En Route to South Africa, Delta Airlines Flight 200 – It’s 4:30 am Austin time and 11:30 am in Cape Town and I’m somewhere in between, the only one awake on this plane other than the oldest crew of flight attendants I’ve ever seen. They share a slowness, nonchalance and an insulated surliness borne no doubt from thousands of flights. I feel alternately annoyed and guilty, like I should invite one of them to take my seat for a while so I can get her a cup of coffee.
I was going to wait until I landed in my Cape Town hotel to do my practice, but instead decide to experiment with singing close to others, albeit sleeping others. The cabin is artificially dark, light seeping through the cracks of the closed shades.
Smiling like a child going into his fort, I turn off my light and pull my blanket over my head. I cup one hand behind my ear and the other in front of my mouth, creating a little sound booth, a technique Bobby McFerrin showed me at a workshop. With it I can be two feet from someone, hear myself clearly and be silent to them. I’m off.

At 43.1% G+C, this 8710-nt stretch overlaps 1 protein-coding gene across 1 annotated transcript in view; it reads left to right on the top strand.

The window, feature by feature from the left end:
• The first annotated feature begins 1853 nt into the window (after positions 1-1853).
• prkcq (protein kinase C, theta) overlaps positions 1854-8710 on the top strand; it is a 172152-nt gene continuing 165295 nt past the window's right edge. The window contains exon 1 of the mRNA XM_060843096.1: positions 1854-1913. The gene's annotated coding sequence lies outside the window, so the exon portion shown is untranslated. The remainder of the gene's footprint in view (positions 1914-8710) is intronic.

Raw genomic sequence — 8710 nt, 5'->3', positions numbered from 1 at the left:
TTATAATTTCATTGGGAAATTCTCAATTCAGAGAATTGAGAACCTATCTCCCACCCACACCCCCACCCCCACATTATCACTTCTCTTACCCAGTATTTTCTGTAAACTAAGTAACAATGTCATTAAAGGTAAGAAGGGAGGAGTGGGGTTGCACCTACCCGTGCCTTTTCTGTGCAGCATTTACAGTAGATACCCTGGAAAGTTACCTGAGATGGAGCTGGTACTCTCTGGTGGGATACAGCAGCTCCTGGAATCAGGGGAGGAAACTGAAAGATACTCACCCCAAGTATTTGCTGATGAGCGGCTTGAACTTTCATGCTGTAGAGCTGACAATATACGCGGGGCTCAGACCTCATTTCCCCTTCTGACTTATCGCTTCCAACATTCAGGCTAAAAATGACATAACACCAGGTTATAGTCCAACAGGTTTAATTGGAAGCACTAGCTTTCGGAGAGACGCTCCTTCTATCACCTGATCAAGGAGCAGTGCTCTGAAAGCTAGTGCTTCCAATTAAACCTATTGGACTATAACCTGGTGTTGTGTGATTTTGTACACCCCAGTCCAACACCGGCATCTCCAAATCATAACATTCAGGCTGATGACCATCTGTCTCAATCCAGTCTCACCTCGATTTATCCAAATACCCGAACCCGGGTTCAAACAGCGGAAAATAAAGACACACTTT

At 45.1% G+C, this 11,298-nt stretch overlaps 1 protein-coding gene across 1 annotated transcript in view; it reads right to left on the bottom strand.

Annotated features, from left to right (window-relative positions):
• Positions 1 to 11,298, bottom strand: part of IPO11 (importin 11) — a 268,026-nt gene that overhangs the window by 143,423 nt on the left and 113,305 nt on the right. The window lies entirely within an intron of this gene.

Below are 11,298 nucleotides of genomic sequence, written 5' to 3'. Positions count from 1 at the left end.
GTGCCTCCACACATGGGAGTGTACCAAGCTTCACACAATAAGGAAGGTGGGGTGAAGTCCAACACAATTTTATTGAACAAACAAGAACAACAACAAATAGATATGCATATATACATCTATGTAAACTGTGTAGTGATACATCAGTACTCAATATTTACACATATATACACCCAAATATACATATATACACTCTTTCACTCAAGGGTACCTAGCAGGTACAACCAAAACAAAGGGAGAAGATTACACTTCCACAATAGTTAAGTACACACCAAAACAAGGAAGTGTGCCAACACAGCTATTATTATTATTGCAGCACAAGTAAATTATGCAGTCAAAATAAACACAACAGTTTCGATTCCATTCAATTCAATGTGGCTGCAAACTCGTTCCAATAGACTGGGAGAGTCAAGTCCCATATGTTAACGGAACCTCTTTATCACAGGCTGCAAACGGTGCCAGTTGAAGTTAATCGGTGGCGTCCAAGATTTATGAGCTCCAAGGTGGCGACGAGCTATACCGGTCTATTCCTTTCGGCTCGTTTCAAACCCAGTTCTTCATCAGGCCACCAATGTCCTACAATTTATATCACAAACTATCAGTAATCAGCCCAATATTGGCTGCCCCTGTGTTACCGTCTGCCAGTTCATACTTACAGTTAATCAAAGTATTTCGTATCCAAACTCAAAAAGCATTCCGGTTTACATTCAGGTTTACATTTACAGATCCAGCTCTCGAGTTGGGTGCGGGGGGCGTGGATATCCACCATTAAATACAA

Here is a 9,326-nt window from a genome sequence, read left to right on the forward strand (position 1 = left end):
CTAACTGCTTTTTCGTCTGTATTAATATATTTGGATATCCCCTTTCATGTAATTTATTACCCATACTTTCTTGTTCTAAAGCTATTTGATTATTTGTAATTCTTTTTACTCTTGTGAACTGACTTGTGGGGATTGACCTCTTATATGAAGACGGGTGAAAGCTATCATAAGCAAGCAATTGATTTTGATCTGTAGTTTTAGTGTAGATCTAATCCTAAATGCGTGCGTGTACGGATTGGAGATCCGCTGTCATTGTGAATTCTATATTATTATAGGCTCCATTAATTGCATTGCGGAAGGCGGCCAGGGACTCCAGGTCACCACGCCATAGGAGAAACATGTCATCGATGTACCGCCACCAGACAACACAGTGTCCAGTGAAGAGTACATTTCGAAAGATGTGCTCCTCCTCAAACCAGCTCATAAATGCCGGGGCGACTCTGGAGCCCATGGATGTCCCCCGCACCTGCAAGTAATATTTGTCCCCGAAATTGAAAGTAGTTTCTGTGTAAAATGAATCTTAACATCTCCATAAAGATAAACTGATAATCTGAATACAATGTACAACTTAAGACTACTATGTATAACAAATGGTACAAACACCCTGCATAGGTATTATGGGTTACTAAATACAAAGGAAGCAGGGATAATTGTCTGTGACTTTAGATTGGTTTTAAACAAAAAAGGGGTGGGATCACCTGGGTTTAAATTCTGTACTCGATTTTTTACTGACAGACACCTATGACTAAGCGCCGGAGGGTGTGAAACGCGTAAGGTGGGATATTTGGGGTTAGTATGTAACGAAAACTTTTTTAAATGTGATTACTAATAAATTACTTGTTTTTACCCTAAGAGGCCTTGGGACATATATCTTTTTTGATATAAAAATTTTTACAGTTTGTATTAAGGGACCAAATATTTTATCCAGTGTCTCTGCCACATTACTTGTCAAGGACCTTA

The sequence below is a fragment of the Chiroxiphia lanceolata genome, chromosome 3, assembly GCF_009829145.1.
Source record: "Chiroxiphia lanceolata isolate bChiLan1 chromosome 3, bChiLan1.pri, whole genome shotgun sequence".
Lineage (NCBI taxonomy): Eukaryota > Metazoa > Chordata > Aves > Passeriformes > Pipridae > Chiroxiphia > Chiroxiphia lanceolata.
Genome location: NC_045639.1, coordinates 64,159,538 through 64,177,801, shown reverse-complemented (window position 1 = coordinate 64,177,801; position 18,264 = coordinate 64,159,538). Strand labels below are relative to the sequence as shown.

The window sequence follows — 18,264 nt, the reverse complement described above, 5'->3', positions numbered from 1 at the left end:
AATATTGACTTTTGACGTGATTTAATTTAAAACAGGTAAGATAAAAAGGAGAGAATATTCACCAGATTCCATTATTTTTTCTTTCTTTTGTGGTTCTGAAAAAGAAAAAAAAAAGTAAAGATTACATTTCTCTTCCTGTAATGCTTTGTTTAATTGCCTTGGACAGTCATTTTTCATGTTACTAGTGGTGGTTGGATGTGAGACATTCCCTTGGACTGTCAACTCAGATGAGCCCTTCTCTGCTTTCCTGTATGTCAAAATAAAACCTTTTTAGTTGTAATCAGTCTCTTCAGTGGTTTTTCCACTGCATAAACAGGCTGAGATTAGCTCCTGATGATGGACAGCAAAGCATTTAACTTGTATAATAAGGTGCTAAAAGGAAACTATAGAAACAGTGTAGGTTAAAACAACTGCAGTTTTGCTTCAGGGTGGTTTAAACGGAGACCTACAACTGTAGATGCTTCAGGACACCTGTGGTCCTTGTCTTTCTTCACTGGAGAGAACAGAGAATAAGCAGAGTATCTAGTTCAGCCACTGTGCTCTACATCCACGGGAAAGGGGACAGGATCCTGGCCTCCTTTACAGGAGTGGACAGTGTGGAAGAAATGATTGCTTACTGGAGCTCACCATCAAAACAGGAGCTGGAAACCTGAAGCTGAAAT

My foot is protruding from the blanket, tapping time. I wonder if anyone notices. I feel internal color re-emerging, generative. It and the grapefruit wedge I ate upon waking are the two most alive things I have experienced on this flight.
Singing quietly in this way feels intimate, like I’m singing into a lover’s ear.
After a while I slip temporarily into that passive plane haze and realize my mouth is still singing something anyway, filler music. I take down my hands and use the blanket tent as my sound booth. As I finish my 15 minutes, I lower the blanket and continue singing for a while. The plane hum drowns out the sound but not the vibration in me. No one has stirred while I’ve jammed … my new in-flight personal entertainment system.